Monday, May 11, 2009

New report underscores gender disparities in mental health and illness

An excerpt from this article by CNN about a new report by the US Dept. of Health and Human Services that examines the role gender plays in mental health and illness:

"Action Steps for Improving Women's Mental Health," a new report by the U.S. Department of Health and Human Services' Office on Women's Health (OWH), explores the role gender plays in the diagnosis, course and treatment of mental
illness. It calls for specific actions to counteract the inadequacies in this field.

According to the report, women are nearly twice as likely as men to suffer from major depression. They are three times as likely to attempt suicide, and they experience anxiety disorders two to three times more often than men. While these statistics are not new, their importance is generally underplayed, says Wanda Jones, Dr.P.H., health scientist and director of the OWH. She notes that whereas past reports have focused on bringing mental health to the forefront of concern -- such as the 1999 publication "Mental Health: A Report of the Surgeon General" -- few have focused primarily on the specific mental illness issues specific to women, hence the need for such a publication.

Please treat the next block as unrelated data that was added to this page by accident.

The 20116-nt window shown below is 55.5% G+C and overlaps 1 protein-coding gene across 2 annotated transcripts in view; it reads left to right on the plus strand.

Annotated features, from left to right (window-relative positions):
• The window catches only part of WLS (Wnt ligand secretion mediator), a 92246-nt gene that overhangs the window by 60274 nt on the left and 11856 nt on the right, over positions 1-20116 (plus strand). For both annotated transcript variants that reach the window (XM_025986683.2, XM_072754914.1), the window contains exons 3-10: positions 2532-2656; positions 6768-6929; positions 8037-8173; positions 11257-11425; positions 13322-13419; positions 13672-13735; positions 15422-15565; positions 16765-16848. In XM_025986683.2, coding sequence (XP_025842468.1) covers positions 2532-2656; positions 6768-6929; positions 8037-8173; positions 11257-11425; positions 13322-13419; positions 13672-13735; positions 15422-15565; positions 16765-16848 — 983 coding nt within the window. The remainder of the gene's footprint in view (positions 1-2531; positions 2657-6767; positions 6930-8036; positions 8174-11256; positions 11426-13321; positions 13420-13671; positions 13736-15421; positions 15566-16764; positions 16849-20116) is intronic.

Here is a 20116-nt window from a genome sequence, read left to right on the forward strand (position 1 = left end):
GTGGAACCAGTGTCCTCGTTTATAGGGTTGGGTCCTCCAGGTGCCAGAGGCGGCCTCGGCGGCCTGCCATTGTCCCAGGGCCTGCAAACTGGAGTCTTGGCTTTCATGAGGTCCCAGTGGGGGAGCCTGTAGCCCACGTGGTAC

Among the actions recommended by the new report are the needs to underscore the essential importance of women's mental health to overall well-being, improve how primary care doctors and mental health professionals interface with each other, develop a greater understanding in the role of gender in mental illness, recognize the role of trauma and violence against women and its subsequent impact on mental illness and address cultural biases that serve as barriers to treatment for many women.

Reasons for the gender disparities in mental health are still unclear, according to Jones. Part of the difference is based on biology. Female hormones, thyroid disease and brain biochemistry have all been cited as possible reasons. Genetics also play a part, as family history has proven that mental illness repeats itself across multiple generations. Socio-cultural reasons also contribute to the difference.

Jones stresses that the "one-size-fits-all" approach to diagnosing and treating mental illness is not an effective approach and that acknowledging the gender differential is key to adequately and appropriately treating women.

The new report also underscores the relative young age at which mental illness often sets in for both males and females. Half of all mental illnesses occur before age 14, and three-fourths occur by the age of 24, according to the publication. Among the more common mental illnesses seen among young women: eating disorders,
which can start in advance of puberty and yet last a lifetime.

The full article is here.

(h/t to Media dis&dat)